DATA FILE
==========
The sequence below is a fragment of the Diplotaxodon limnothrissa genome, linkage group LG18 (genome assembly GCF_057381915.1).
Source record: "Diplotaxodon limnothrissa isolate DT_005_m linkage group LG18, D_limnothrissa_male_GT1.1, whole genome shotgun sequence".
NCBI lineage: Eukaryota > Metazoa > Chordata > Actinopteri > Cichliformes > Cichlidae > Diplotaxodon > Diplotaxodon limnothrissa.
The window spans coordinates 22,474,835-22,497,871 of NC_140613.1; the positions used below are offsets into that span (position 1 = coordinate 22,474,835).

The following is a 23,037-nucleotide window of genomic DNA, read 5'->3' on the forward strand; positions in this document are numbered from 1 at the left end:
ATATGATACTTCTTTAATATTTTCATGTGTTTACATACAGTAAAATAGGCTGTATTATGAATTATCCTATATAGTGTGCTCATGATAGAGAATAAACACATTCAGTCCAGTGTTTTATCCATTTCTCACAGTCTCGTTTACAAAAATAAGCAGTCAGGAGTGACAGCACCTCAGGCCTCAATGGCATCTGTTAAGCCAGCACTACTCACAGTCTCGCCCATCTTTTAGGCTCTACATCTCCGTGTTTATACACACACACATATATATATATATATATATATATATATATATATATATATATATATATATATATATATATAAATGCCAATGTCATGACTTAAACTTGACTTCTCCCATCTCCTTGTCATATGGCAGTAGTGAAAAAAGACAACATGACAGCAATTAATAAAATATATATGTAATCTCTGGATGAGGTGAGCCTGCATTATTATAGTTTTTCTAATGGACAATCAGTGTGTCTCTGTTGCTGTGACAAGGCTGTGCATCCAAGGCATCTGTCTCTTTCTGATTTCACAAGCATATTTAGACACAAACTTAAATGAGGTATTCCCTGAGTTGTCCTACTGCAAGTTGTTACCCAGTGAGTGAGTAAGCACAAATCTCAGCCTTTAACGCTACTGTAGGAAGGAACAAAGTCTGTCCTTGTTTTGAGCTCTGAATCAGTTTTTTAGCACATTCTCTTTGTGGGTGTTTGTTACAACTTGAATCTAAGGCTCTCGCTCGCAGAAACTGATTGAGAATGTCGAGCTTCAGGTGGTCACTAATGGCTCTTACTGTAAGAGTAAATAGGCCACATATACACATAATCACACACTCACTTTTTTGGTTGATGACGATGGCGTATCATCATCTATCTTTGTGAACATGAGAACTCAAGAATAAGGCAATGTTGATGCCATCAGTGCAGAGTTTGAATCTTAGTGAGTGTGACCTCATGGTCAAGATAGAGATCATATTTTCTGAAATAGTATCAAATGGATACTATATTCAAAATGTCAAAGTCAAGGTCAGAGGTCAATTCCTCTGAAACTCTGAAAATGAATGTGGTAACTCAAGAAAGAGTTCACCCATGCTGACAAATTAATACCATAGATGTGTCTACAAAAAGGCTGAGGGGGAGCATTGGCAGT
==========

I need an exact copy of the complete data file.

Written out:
The sequence below is a fragment of the Diplotaxodon limnothrissa genome, linkage group LG18 (genome assembly GCF_057381915.1).
Source record: "Diplotaxodon limnothrissa isolate DT_005_m linkage group LG18, D_limnothrissa_male_GT1.1, whole genome shotgun sequence".
NCBI lineage: Eukaryota > Metazoa > Chordata > Actinopteri > Cichliformes > Cichlidae > Diplotaxodon > Diplotaxodon limnothrissa.
The window spans coordinates 22,474,835-22,497,871 of NC_140613.1; the positions used below are offsets into that span (position 1 = coordinate 22,474,835).

The following is a 23,037-nucleotide window of genomic DNA, read 5'->3' on the forward strand; positions in this document are numbered from 1 at the left end:
ATATGATACTTCTTTAATATTTTCATGTGTTTACATACAGTAAAATAGGCTGTATTATGAATTATCCTATATAGTGTGCTCATGATAGAGAATAAACACATTCAGTCCAGTGTTTTATCCATTTCTCACAGTCTCGTTTACAAAAATAAGCAGTCAGGAGTGACAGCACCTCAGGCCTCAATGGCATCTGTTAAGCCAGCACTACTCACAGTCTCGCCCATCTTTTAGGCTCTACATCTCCGTGTTTATACACACACACATATATATATATATATATATATATATATATATATATATATATATATATATATATATATATAAATGCCAATGTCATGACTTAAACTTGACTTCTCCCATCTCCTTGTCATATGGCAGTAGTGAAAAAAGACAACATGACAGCAATTAATAAAATATATATGTAATCTCTGGATGAGGTGAGCCTGCATTATTATAGTTTTTCTAATGGACAATCAGTGTGTCTCTGTTGCTGTGACAAGGCTGTGCATCCAAGGCATCTGTCTCTTTCTGATTTCACAAGCATATTTAGACACAAACTTAAATGAGGTATTCCCTGAGTTGTCCTACTGCAAGTTGTTACCCAGTGAGTGAGTAAGCACAAATCTCAGCCTTTAACGCTACTGTAGGAAGGAACAAAGTCTGTCCTTGTTTTGAGCTCTGAATCAGTTTTTTAGCACATTCTCTTTGTGGGTGTTTGTTACAACTTGAATCTAAGGCTCTCGCTCGCAGAAACTGATTGAGAATGTCGAGCTTCAGGTGGTCACTAATGGCTCTTACTGTAAGAGTAAATAGGCCACATATACACATAATCACACACTCACTTTTTTGGTTGATGACGATGGCGTATCATCATCTATCTTTGTGAACATGAGAACTCAAGAATAAGGCAATGTTGATGCCATCAGTGCAGAGTTTGAATCTTAGTGAGTGTGACCTCATGGTCAAGATAGAGATCATATTTTCTGAAATAGTATCAAATGGATACTATATTCAAAATGTCAAAGTCAAGGTCAGAGGTCAATTCCTCTGAAACTCTGAAAATGAATGTGGTAACTCAAGAAAGAGTTCACCCATGCTGACAAATTAATACCATAGATGTGTCTACAAAAAGGCTGAGGGGGAGCATTGGCAGT